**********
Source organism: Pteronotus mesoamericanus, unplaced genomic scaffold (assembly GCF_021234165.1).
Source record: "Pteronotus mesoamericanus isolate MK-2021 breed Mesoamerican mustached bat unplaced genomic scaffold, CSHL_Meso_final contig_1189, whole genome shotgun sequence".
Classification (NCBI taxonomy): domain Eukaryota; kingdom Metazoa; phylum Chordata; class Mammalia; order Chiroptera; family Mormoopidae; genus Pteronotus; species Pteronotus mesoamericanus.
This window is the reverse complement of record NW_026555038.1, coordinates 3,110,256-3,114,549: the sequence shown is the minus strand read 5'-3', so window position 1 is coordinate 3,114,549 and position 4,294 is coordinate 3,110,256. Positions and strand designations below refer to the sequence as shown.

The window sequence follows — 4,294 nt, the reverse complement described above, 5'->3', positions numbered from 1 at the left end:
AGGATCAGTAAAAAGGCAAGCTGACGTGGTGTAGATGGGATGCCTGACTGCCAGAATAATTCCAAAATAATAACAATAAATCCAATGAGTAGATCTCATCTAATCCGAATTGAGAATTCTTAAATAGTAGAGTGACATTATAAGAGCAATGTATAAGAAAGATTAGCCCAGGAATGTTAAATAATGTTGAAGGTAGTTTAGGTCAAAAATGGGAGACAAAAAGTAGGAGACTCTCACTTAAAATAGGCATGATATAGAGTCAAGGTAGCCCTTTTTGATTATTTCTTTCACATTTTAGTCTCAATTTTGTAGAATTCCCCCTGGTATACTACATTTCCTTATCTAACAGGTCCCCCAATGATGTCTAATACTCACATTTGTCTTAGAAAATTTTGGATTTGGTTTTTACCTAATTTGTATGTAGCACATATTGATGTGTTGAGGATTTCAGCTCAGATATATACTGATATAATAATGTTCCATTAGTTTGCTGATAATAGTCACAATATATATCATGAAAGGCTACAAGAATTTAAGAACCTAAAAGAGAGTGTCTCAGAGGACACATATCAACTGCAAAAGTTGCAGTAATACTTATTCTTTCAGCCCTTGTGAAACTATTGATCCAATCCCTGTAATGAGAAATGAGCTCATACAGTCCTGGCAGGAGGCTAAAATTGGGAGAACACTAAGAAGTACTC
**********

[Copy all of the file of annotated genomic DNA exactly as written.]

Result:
Source organism: Pteronotus mesoamericanus, unplaced genomic scaffold (assembly GCF_021234165.1).
Source record: "Pteronotus mesoamericanus isolate MK-2021 breed Mesoamerican mustached bat unplaced genomic scaffold, CSHL_Meso_final contig_1189, whole genome shotgun sequence".
Classification (NCBI taxonomy): domain Eukaryota; kingdom Metazoa; phylum Chordata; class Mammalia; order Chiroptera; family Mormoopidae; genus Pteronotus; species Pteronotus mesoamericanus.
This window is the reverse complement of record NW_026555038.1, coordinates 3,110,256-3,114,549: the sequence shown is the minus strand read 5'-3', so window position 1 is coordinate 3,114,549 and position 4,294 is coordinate 3,110,256. Positions and strand designations below refer to the sequence as shown.

The window sequence follows — 4,294 nt, the reverse complement described above, 5'->3', positions numbered from 1 at the left end:
AGGATCAGTAAAAAGGCAAGCTGACGTGGTGTAGATGGGATGCCTGACTGCCAGAATAATTCCAAAATAATAACAATAAATCCAATGAGTAGATCTCATCTAATCCGAATTGAGAATTCTTAAATAGTAGAGTGACATTATAAGAGCAATGTATAAGAAAGATTAGCCCAGGAATGTTAAATAATGTTGAAGGTAGTTTAGGTCAAAAATGGGAGACAAAAAGTAGGAGACTCTCACTTAAAATAGGCATGATATAGAGTCAAGGTAGCCCTTTTTGATTATTTCTTTCACATTTTAGTCTCAATTTTGTAGAATTCCCCCTGGTATACTACATTTCCTTATCTAACAGGTCCCCCAATGATGTCTAATACTCACATTTGTCTTAGAAAATTTTGGATTTGGTTTTTACCTAATTTGTATGTAGCACATATTGATGTGTTGAGGATTTCAGCTCAGATATATACTGATATAATAATGTTCCATTAGTTTGCTGATAATAGTCACAATATATATCATGAAAGGCTACAAGAATTTAAGAACCTAAAAGAGAGTGTCTCAGAGGACACATATCAACTGCAAAAGTTGCAGTAATACTTATTCTTTCAGCCCTTGTGAAACTATTGATCCAATCCCTGTAATGAGAAATGAGCTCATACAGTCCTGGCAGGAGGCTAAAATTGGGAGAACACTAAGAAGTACTC